With some help from ESPN Stats & Information, let’s take a look at some notable coaches who have jumped from college to the NFL and their records in their first pro year:
  • 2011 Jim Harbaugh, 49ers, 13-3
  • 2010-11 Pete Carroll, Seahawks, (Carroll previously was an NFL head coach twice)
  • 2007 Bobby Petrino, Falcons, 3-10
  • 2005-06 Nick Saban, Dolphins, 15-17
  • 2002-03 Steve Spurrier, Redskins, 12-20
  • 2001-04 Butch Davis, Browns, 24-34
  • 1999-2001 Mike Riley, Chargers, 14-34

The scouting report on Greg Schiano

January, 26, 2012
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As I’ve been reading up on new Tampa Bay Buccaneers coach Greg Schiano, I’ve been paying close attention to coaches that have worked with him and players that have played with him.

There was one name that jumped out at me because he’s one of the people I respect most in the entire NFL world. Besides, he’s now a scout, so who is better than a scout to provide a scouting report on Schiano.

I called Dan Morgan, who now is a scout with the Seattle Seahawks. I had the pleasure of covering Morgan during his career as a linebacker with the Carolina Panthers. Morgan also played linebacker for the University of Miami when Schiano was the defensive coordinator there for two years. Schiano was there for Morgan’s junior and senior seasons.

“Greg was my coach, but, in later years, he’s become a very good friend,’’ Morgan said. “We’ve stayed in touch through the years and I couldn’t be happier for him. The fans in Tampa Bay might not fully realize it just yet, but they just got themselves a heck of a coach.’’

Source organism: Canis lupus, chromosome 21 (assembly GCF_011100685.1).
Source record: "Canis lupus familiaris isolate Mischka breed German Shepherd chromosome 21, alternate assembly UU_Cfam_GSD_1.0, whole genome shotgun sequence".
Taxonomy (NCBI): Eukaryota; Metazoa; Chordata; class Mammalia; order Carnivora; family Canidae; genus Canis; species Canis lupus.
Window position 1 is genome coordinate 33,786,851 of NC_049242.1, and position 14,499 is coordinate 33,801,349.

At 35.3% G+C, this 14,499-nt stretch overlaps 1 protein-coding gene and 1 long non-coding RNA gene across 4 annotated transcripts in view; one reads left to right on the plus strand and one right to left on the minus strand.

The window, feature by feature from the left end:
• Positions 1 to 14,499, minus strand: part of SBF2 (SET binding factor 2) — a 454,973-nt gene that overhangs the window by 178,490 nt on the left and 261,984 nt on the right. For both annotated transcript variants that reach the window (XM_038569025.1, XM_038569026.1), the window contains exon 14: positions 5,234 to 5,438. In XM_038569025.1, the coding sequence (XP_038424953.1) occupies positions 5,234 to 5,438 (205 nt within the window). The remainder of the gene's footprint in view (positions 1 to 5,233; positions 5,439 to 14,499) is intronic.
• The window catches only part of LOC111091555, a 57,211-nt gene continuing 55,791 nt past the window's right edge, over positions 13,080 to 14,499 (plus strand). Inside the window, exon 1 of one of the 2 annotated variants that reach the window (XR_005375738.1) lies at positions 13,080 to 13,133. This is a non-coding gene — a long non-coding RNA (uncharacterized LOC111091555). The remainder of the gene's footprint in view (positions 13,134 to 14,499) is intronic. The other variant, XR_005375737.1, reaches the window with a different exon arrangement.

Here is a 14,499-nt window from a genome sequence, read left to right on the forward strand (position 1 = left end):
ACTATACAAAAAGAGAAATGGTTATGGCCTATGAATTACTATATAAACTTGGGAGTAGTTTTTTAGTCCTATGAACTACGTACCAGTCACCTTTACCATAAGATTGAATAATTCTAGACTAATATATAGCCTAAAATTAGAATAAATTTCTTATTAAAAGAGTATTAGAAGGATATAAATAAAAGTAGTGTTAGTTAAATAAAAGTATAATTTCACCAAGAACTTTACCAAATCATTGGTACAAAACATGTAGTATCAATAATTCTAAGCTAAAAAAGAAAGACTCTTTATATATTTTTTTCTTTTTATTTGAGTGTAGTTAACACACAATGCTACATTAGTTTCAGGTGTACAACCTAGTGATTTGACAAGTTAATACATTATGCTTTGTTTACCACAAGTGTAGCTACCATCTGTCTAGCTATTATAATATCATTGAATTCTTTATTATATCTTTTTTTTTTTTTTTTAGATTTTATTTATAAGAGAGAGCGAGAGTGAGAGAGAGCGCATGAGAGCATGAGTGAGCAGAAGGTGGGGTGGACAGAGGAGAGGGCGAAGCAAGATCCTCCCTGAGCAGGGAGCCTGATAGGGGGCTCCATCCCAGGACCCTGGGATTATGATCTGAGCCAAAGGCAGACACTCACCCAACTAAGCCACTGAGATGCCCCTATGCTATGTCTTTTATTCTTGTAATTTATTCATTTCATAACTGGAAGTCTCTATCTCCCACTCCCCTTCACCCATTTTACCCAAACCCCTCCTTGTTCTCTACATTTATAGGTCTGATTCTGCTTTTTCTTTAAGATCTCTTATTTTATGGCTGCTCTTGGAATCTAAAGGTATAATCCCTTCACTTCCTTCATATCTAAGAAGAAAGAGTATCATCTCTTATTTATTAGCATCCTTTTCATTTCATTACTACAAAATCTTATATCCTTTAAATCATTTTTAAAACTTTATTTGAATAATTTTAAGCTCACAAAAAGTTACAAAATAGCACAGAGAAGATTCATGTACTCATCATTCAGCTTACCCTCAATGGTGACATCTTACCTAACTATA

Morgan credits Schiano for helping make him an All-American and a first-round pick by the Panthers in 2001.

“Playing under him, I learned a ton,’’ Morgan said. “I give him most of the credit for really developing my football intelligence. From my junior year to my senior year, I started really seeing the game and anticipating things and that’s all due to Greg’s influence.’’

I know a lot of fans are questioning Schiano because he has spent most of his time as a college coach, aside from a three-year stint with the Chicago Bears. That’s why I asked Morgan if he thinks Schiano can make a successful transition to the NFL.

“A good football coach is a good football coach,’’ Morgan said. “Sure, there may be some minor adjustments to the NFL, but Greg’s a smart guy and he’ll make those without any problem. The biggest thing is that he’s a great leader of men. He has the football knowledge and he knows how to bring the whole locker room together and get people on the same page and buying in.’’

Morgan said Schiano doesn’t fit any certain stereotype and flexibility is one of his strengths.